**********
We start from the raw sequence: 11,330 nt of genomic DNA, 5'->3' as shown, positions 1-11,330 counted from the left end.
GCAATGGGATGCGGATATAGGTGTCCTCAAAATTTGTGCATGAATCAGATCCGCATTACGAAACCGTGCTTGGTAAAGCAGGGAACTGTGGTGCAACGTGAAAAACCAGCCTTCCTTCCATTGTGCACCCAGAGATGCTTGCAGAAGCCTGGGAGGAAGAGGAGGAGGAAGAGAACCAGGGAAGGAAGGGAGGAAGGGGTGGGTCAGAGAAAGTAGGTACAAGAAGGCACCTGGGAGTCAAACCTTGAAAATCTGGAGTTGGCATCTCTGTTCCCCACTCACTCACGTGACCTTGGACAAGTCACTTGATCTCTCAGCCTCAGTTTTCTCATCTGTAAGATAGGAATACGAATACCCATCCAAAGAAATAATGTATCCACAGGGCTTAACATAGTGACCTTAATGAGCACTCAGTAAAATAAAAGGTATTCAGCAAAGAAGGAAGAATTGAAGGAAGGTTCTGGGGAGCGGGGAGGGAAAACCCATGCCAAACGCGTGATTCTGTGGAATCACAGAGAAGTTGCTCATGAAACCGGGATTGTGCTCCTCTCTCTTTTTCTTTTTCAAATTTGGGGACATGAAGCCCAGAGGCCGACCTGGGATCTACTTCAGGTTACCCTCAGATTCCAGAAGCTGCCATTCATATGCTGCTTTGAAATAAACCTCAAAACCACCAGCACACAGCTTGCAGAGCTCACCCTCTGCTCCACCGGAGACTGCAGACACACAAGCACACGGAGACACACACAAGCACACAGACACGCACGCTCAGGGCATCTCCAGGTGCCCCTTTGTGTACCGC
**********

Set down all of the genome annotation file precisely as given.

We start from the raw sequence: 11,330 nt of genomic DNA, 5'->3' as shown, positions 1-11,330 counted from the left end.
GCAATGGGATGCGGATATAGGTGTCCTCAAAATTTGTGCATGAATCAGATCCGCATTACGAAACCGTGCTTGGTAAAGCAGGGAACTGTGGTGCAACGTGAAAAACCAGCCTTCCTTCCATTGTGCACCCAGAGATGCTTGCAGAAGCCTGGGAGGAAGAGGAGGAGGAAGAGAACCAGGGAAGGAAGGGAGGAAGGGGTGGGTCAGAGAAAGTAGGTACAAGAAGGCACCTGGGAGTCAAACCTTGAAAATCTGGAGTTGGCATCTCTGTTCCCCACTCACTCACGTGACCTTGGACAAGTCACTTGATCTCTCAGCCTCAGTTTTCTCATCTGTAAGATAGGAATACGAATACCCATCCAAAGAAATAATGTATCCACAGGGCTTAACATAGTGACCTTAATGAGCACTCAGTAAAATAAAAGGTATTCAGCAAAGAAGGAAGAATTGAAGGAAGGTTCTGGGGAGCGGGGAGGGAAAACCCATGCCAAACGCGTGATTCTGTGGAATCACAGAGAAGTTGCTCATGAAACCGGGATTGTGCTCCTCTCTCTTTTTCTTTTTCAAATTTGGGGACATGAAGCCCAGAGGCCGACCTGGGATCTACTTCAGGTTACCCTCAGATTCCAGAAGCTGCCATTCATATGCTGCTTTGAAATAAACCTCAAAACCACCAGCACACAGCTTGCAGAGCTCACCCTCTGCTCCACCGGAGACTGCAGACACACAAGCACACGGAGACACACACAAGCACACAGACACGCACGCTCAGGGCATCTCCAGGTGCCCCTTTGTGTACCGC